Coverage and Reimbursement Parity. KRS 304.17A-138(1)(a) states that health benefit plans “shall reimburse for covered services provided to an insured person through telehealth … Telehealth coverage and reimbursement shall be equivalent to the coverage for the same service provided in person unless the telehealth provider and the health benefit contractually agree to a lower reimbursement rate for telehealth services.” KRS 304.17A-138(4)(b) also states that health benefit plans shall not be required to “reimburse any fees charged by a telehealth facility for transmission of a telehealth encounter.” In practice, this means that if Insurer A pays Dr. Jones $50 for a consultation provided in her private practice, Insurer A must also pay Dr. Jones $50 for a consultation provided via synchronous audio-video interaction with her patient (unless Insurer A and Dr. Jones have contractually agreed to a lower rate of, for instance, $40 for consultations that Dr. Jones provides via telehealth). Insurer A does not, however, need to pay Dr. Jones any extra money to cover the cost of the telehealth platform that Dr. Jones used to provide the consultation via telehealth.

New Payer Requirements. KRS 304.17A-138(1)(b) imposes new requirements upon health benefit plans designed to prevent discriminatory treatment of telehealth services and their reimbursement. Specifically, payers may not:

  1. Require a provider to be physically present with a patient unless the provider determines it is necessary;
  2. Require prior authorization, medical review, or administrative clearance for telehealth that would not be required if the service were rendered in person;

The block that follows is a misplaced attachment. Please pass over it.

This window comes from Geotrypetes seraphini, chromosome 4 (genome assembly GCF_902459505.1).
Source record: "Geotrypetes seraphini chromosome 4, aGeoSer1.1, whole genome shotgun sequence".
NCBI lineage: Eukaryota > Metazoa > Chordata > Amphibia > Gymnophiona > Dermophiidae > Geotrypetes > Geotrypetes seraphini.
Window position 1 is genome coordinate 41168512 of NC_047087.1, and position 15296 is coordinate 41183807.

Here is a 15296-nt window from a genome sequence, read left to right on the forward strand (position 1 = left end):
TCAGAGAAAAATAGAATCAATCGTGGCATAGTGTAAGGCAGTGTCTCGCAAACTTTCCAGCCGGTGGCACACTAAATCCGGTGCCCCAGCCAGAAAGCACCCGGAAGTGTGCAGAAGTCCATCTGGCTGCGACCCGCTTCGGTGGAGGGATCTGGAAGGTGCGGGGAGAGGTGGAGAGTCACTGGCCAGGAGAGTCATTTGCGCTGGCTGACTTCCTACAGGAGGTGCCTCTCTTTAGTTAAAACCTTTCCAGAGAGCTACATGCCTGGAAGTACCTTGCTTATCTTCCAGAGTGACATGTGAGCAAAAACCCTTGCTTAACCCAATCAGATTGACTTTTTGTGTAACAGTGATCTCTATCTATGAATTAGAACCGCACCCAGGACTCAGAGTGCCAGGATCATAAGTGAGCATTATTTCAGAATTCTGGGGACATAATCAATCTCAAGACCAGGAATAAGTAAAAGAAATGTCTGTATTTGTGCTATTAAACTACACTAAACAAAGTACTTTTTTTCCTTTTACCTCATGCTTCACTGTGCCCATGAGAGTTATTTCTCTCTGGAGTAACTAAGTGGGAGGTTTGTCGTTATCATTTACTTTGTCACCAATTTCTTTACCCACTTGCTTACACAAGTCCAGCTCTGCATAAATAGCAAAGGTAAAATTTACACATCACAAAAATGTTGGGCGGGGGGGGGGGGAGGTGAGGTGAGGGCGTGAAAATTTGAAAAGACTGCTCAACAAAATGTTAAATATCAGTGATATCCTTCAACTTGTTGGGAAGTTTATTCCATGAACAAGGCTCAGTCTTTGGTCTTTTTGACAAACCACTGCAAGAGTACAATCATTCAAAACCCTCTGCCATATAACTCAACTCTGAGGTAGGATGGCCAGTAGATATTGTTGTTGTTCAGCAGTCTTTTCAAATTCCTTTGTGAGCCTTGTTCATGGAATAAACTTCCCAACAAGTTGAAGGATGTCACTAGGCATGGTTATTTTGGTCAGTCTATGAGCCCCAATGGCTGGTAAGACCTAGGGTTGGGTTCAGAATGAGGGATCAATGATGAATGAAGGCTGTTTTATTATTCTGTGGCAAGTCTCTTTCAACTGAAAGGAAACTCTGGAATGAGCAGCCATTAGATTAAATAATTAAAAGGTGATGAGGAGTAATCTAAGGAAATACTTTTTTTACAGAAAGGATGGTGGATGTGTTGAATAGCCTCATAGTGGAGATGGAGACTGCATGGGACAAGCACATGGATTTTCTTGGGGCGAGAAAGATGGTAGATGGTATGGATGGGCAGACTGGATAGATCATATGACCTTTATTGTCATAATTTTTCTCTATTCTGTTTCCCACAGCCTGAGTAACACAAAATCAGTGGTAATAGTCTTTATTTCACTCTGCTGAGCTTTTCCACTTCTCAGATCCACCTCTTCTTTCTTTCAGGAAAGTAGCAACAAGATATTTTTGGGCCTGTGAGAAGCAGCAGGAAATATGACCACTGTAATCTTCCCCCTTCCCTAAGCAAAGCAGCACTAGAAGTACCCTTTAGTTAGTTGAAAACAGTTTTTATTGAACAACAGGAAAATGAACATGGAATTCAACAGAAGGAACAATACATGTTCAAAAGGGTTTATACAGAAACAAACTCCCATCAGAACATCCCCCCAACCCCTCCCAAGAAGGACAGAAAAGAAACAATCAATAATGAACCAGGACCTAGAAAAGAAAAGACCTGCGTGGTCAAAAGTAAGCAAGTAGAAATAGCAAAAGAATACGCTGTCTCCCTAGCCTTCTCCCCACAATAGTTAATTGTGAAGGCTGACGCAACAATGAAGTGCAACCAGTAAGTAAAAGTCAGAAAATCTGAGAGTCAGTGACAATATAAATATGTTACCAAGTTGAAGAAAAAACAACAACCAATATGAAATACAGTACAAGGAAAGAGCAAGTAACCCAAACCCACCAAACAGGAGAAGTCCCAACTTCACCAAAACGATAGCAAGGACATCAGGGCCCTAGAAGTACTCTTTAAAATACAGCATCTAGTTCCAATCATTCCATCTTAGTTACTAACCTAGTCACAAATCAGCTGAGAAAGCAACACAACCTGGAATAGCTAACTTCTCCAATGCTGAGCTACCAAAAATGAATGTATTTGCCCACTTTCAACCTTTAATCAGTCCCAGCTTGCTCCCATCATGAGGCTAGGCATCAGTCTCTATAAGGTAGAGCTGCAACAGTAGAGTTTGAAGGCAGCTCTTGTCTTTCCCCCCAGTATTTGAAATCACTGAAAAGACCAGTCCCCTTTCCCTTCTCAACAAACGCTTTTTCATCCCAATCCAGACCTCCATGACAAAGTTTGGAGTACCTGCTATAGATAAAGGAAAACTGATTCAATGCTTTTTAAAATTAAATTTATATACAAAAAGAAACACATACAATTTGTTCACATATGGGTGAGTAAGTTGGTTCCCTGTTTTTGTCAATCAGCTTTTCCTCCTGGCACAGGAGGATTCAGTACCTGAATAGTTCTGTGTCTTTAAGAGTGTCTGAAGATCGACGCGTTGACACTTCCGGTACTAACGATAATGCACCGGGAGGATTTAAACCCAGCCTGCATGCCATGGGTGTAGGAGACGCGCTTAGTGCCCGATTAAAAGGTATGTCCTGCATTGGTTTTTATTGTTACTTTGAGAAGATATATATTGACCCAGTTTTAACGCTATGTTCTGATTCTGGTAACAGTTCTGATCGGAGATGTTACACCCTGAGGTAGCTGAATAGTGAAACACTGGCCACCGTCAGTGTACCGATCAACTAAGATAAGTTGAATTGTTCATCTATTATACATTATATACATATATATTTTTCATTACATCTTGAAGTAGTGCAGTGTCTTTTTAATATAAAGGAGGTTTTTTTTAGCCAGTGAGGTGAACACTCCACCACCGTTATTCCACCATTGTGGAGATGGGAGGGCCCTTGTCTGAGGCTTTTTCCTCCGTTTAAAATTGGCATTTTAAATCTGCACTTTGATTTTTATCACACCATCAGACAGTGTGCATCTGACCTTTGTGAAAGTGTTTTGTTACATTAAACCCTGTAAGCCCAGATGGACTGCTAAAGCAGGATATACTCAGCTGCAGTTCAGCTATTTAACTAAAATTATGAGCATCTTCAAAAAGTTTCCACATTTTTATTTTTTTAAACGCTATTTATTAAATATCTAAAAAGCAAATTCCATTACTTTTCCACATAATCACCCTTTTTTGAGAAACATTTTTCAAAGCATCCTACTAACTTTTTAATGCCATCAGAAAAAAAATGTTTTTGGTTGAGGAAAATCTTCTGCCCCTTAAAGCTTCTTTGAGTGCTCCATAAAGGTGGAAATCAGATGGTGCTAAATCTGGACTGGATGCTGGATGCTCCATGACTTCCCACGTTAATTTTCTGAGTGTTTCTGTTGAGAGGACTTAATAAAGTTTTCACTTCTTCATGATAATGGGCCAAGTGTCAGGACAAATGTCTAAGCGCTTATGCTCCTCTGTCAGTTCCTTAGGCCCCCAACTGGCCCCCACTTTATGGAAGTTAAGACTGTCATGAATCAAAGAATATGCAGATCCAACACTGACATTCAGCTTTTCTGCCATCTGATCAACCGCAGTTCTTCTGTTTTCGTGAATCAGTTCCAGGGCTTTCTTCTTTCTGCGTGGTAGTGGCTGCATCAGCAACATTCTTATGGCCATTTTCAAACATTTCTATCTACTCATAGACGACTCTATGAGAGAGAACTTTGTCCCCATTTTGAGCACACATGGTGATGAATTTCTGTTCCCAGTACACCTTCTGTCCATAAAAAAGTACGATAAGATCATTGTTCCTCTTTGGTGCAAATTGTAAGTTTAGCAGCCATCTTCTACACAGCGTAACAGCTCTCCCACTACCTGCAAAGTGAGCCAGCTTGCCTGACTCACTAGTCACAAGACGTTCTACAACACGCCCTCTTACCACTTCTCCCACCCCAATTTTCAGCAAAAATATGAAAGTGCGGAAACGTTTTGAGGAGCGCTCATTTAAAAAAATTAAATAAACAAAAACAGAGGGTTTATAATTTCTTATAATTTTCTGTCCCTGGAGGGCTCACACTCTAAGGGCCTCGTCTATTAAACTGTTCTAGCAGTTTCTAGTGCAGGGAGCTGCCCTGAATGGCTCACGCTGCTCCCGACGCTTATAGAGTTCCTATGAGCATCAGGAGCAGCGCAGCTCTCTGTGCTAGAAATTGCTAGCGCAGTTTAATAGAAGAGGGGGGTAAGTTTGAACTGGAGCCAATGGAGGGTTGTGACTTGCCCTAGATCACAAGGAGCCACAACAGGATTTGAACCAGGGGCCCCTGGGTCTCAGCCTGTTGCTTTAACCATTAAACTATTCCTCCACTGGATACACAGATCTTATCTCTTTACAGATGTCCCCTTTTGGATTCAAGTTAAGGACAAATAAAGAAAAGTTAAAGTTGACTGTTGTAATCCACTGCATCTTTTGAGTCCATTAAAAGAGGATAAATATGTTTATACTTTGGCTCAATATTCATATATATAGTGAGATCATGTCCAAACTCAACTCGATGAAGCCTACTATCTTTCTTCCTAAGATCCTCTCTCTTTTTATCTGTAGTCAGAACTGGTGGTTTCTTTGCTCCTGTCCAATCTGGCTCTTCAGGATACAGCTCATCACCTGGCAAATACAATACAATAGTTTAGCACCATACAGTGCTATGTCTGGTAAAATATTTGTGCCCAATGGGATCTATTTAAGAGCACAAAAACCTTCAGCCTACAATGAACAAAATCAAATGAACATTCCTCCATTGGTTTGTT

3. Require any demonstration that it is necessary to provide services to a patient via telehealth;
  4. Require a provider to be employed by any particular entity where such requirement would not apply if the services at issue were rendered in person;
  5. Restrict or deny coverage of telehealth based solely on the communication technology or application used to provide the telehealth services; or
  6. Require a provider to be part of a telehealth network.

Once SB 112 takes effect, Kentucky providers should be prepared to push back if payers complicate the process of obtaining reimbursement for services provided via telehealth by requiring a provider to be physically present with a patient, requiring prior authorization, medical review or administrative clearance, or requiring a demonstration to verify that it is necessary for the patient to receive services via telehealth. Kentucky law will prohibit these actions as of July 1, 2019, but some payers unfortunately may not update their practices right away.